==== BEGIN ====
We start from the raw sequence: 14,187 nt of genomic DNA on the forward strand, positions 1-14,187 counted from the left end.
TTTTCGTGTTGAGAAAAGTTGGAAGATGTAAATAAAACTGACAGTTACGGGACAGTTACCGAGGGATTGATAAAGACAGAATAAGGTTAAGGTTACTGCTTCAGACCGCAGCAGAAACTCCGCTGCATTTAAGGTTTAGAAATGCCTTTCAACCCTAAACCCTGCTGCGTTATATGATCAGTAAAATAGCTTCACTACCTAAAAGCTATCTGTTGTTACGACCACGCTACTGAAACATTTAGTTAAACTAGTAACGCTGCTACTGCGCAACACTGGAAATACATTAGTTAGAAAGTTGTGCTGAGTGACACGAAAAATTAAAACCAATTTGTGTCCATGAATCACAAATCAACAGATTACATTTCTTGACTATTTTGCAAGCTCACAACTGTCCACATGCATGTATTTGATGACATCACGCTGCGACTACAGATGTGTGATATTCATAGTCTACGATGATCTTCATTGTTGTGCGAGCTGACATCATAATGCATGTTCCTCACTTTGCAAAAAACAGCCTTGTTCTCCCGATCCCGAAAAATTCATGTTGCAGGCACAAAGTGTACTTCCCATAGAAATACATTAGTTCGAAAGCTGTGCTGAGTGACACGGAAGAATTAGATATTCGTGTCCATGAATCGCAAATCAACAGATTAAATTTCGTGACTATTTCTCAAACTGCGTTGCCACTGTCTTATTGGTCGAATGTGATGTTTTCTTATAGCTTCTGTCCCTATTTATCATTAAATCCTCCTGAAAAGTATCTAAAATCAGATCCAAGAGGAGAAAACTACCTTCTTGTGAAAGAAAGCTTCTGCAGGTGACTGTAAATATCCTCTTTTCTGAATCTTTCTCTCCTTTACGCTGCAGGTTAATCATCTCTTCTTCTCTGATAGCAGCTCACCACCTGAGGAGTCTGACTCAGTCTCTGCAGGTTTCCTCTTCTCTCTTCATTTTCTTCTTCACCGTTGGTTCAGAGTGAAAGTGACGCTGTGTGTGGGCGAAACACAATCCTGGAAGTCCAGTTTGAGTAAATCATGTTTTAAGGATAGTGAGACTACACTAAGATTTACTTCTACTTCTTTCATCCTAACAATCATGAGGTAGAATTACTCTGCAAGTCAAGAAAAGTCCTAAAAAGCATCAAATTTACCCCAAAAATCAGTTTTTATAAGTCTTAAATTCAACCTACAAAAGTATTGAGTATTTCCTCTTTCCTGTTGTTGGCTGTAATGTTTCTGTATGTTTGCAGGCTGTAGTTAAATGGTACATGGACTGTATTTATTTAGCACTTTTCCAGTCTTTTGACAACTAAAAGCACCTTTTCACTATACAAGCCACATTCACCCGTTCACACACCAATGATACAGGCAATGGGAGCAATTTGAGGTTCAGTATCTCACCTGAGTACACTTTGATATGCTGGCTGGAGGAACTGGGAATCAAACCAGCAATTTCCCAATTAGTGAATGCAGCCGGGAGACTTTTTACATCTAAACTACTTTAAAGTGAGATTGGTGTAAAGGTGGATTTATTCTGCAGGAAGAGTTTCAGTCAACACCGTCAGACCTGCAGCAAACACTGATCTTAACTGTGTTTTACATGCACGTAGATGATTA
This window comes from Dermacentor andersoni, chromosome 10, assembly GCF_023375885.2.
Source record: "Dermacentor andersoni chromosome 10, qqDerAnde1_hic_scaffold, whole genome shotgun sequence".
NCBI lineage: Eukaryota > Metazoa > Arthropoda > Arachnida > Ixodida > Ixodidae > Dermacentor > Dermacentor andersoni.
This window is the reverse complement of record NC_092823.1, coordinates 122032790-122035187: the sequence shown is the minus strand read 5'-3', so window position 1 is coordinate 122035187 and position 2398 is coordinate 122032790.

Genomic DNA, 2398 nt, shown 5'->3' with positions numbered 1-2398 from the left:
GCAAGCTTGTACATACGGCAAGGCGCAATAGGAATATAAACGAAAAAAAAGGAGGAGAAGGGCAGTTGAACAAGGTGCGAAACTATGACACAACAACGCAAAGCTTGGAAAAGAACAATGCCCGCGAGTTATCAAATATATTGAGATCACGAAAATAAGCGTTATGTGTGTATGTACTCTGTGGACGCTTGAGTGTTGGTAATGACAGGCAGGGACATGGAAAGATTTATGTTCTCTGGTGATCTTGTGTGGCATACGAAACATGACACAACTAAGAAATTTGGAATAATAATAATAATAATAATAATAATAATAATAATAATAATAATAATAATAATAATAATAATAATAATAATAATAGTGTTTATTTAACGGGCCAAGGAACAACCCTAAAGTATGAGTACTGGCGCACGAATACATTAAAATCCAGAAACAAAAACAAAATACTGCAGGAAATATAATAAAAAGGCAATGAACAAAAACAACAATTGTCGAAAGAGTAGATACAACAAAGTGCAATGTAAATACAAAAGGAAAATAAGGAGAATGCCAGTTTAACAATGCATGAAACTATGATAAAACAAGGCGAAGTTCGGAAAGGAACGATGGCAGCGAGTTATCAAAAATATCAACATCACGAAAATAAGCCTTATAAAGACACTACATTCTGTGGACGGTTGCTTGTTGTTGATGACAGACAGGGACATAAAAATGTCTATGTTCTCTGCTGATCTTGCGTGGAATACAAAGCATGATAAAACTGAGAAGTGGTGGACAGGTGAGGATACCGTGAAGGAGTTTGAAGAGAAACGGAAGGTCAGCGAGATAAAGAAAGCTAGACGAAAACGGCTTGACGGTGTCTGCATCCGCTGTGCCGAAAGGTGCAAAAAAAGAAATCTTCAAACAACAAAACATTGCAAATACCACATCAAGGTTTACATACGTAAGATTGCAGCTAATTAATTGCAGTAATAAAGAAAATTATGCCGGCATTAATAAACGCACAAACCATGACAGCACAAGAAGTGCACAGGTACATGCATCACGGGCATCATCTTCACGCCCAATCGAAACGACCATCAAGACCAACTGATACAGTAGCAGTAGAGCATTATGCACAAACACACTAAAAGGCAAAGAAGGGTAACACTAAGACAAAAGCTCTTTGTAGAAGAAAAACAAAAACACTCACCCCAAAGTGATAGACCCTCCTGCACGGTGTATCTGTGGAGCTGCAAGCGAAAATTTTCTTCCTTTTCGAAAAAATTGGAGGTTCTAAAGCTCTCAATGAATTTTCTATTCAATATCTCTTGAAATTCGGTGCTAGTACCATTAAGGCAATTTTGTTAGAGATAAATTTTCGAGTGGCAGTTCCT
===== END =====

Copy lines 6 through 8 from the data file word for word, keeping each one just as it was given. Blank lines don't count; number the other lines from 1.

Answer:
This window is the reverse complement of record NC_092823.1, coordinates 122032790-122035187: the sequence shown is the minus strand read 5'-3', so window position 1 is coordinate 122035187 and position 2398 is coordinate 122032790.

Genomic DNA, 2398 nt, shown 5'->3' with positions numbered 1-2398 from the left:
GCAAGCTTGTACATACGGCAAGGCGCAATAGGAATATAAACGAAAAAAAAGGAGGAGAAGGGCAGTTGAACAAGGTGCGAAACTATGACACAACAACGCAAAGCTTGGAAAAGAACAATGCCCGCGAGTTATCAAATATATTGAGATCACGAAAATAAGCGTTATGTGTGTATGTACTCTGTGGACGCTTGAGTGTTGGTAATGACAGGCAGGGACATGGAAAGATTTATGTTCTCTGGTGATCTTGTGTGGCATACGAAACATGACACAACTAAGAAATTTGGAATAATAATAATAATAATAATAATAATAATAATAATAATAATAATAATAATAATAATAATAATAATAATAATAATAGTGTTTATTTAACGGGCCAAGGAACAACCCTAAAGTATGAGTACTGGCGCACGAATACATTAAAATCCAGAAACAAAAACAAAATACTGCAGGAAATATAATAAAAAGGCAATGAACAAAAACAACAATTGTCGAAAGAGTAGATACAACAAAGTGCAATGTAAATACAAAAGGAAAATAAGGAGAATGCCAGTTTAACAATGCATGAAACTATGATAAAACAAGGCGAAGTTCGGAAAGGAACGATGGCAGCGAGTTATCAAAAATATCAACATCACGAAAATAAGCCTTATAAAGACACTACATTCTGTGGACGGTTGCTTGTTGTTGATGACAGACAGGGACATAAAAATGTCTATGTTCTCTGCTGATCTTGCGTGGAATACAAAGCATGATAAAACTGAGAAGTGGTGGACAGGTGAGGATACCGTGAAGGAGTTTGAAGAGAAACGGAAGGTCAGCGAGATAAAGAAAGCTAGACGAAAACGGCTTGACGGTGTCTGCATCCGCTGTGCCGAAAGGTGCAAAAAAAGAAATCTTCAAACAACAAAACATTGCAAATACCACATCAAGGTTTACATACGTAAGATTGCAGCTAATTAATTGCAGTAATAAAGAAAATTATGCCGGCATTAATAAACGCACAAACCATGACAGCACAAGAAGTGCACAGGTACATGCATCACGGGCATCATCTTCACGCCCAATCGAAACGACCATCAAGACCAACTGATACAGTAGCAGTAGAGCATTATGCACAAACACACTAAAAGGCAAAGAAGGGTAACACTAAGACAAAAGCTCTTTGTAGAAGAAAAACAAAAACACTCACCCCAAAGTGATAGACCCTCCTGCACGGTGTATCTGTGGAGCTGCAAGCGAAAATTTTCTTCCTTTTCGAAAAAATTGGAGGTTCTAAAGCTCTCAATGAATTTTCTATTCAATATCTCTTGAAATTCGGTGCTAGTACCATTAAGGCAATTTTGTTAGAGATAAATTTTCGAGTGGCAGTTCCT